Daily Design Papers
Two things have converged in my mind to present myself with a challenge. The first is Maggie Taylor‘s work, which I discussed in the post before this one. Maggie uses many layers of scanned images to produce her work, but I prefer to use photographs. I do not have a large collection of vintage photos, nor do they necessarily suit the kind of artwork I do. Besides, Ann Baldwin~who does wonderful collage paintings, as you probably know~talked about the fact that after amassing her collection of vintage photos, someone else grouped some of them into copyrighted products! The safest way to avoid copyright issues is to only use your own work (or get permission for that of someone else).
The second thing that impressed itself upon my brain for this challenge was Jane Dunnewold’s Daily Visuals. This is how she describes them:
On November 10, 2008, I committed to a year-long photo-journaling practice. As an artist, I believe it is valuable to spend time every day looking at the world around me. To this end, I committed to posting a daily photograph and a few thoughts when applicable – on color, design, spirit and making. While this is primarily a witness to processes that help me go deeper into my own art-making, it is also a practice worth sharing. I invite you to comment, if you are moved to do so. And thanks for joining in!
I especially love the comment Jane makes on her December 4th offering, which is papery bark on a tree, where she muses that “Every artist faces a myriad of possible considerations when it comes to representing an image drawn from Nature. The challenge is to recognize the elegant choice.”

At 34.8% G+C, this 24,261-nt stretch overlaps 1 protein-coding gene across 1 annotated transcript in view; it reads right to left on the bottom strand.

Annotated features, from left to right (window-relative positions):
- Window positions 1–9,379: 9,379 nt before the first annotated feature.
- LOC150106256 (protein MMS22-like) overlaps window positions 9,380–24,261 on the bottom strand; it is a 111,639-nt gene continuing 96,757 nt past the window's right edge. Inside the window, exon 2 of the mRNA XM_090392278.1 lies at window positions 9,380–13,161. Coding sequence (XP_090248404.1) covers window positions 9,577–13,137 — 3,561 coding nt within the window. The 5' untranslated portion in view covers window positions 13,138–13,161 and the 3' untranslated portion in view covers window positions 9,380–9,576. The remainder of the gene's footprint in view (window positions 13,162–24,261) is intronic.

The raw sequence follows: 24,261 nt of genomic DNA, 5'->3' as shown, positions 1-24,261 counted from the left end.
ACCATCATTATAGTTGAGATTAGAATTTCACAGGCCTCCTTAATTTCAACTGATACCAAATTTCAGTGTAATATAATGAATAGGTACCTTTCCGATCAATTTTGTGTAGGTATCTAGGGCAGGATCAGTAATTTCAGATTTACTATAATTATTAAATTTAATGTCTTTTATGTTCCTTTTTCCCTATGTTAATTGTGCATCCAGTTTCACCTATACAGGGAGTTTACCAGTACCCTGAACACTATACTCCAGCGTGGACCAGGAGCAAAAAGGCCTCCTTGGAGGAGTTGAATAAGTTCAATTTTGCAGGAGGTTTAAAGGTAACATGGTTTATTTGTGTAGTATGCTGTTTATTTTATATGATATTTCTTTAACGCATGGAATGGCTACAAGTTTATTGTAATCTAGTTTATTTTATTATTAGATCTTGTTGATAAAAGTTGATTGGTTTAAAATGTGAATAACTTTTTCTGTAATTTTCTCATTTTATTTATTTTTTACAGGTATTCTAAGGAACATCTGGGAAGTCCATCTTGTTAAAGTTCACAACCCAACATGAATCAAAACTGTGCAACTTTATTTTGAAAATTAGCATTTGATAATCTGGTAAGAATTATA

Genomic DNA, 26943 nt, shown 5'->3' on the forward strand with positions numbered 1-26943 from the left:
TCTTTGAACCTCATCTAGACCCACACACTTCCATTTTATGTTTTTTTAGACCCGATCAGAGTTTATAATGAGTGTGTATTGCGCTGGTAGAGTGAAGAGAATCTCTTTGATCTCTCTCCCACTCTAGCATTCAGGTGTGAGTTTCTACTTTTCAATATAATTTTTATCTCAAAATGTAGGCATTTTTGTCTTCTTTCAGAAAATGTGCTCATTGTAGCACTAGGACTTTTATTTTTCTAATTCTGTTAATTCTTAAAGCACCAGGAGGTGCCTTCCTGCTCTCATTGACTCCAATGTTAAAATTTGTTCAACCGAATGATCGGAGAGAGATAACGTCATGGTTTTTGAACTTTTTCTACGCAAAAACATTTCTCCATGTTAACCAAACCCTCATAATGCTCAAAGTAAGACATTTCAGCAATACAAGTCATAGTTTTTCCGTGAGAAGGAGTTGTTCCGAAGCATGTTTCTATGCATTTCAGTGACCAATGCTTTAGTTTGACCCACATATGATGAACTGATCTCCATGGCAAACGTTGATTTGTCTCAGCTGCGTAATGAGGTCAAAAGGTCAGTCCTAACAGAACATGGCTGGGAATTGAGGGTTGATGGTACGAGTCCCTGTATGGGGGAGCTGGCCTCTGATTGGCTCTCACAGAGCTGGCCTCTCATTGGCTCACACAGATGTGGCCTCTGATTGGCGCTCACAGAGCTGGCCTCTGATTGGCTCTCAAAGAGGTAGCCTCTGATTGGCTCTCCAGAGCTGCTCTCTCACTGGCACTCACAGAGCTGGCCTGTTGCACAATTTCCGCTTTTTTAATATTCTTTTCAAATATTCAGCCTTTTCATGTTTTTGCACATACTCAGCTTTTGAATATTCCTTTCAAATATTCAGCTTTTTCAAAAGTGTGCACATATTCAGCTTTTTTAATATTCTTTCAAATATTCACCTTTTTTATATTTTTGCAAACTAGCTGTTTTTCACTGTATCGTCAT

Well, I’m going to do my own daily visuals, and see how many I can turn into design papers, as I am wont to call them. I will dub this practice my Daily Design Papers. That is my personal challenge. If you are interested in trying this as well, I have some ideas that could make it quite interesting. We could do swaps, for instance: you send me one of yours and I’ll send you one of mine. Later, we can share artwork where we’ve incorporated them. Sound like fun?
Fun is the operative word: anything goes. Do not let perfectionist tendencies stop you from taking, or posting, pics. Nothing is too mundane to photograph. Recognizing the elegant choice does not always happen immediately!
I am going to start with my hand reflected in the window on the door in my studio.
Hand reflection in studio window
After a few quick duplications and flips in Photoshop Elements, the selection turns into this:
Hand reflected design 1
Rather argyle sweaterish, non? Combine things a little differently, tweak the colors, and you get this.
Hand reflected design 2
Now it’s your turn!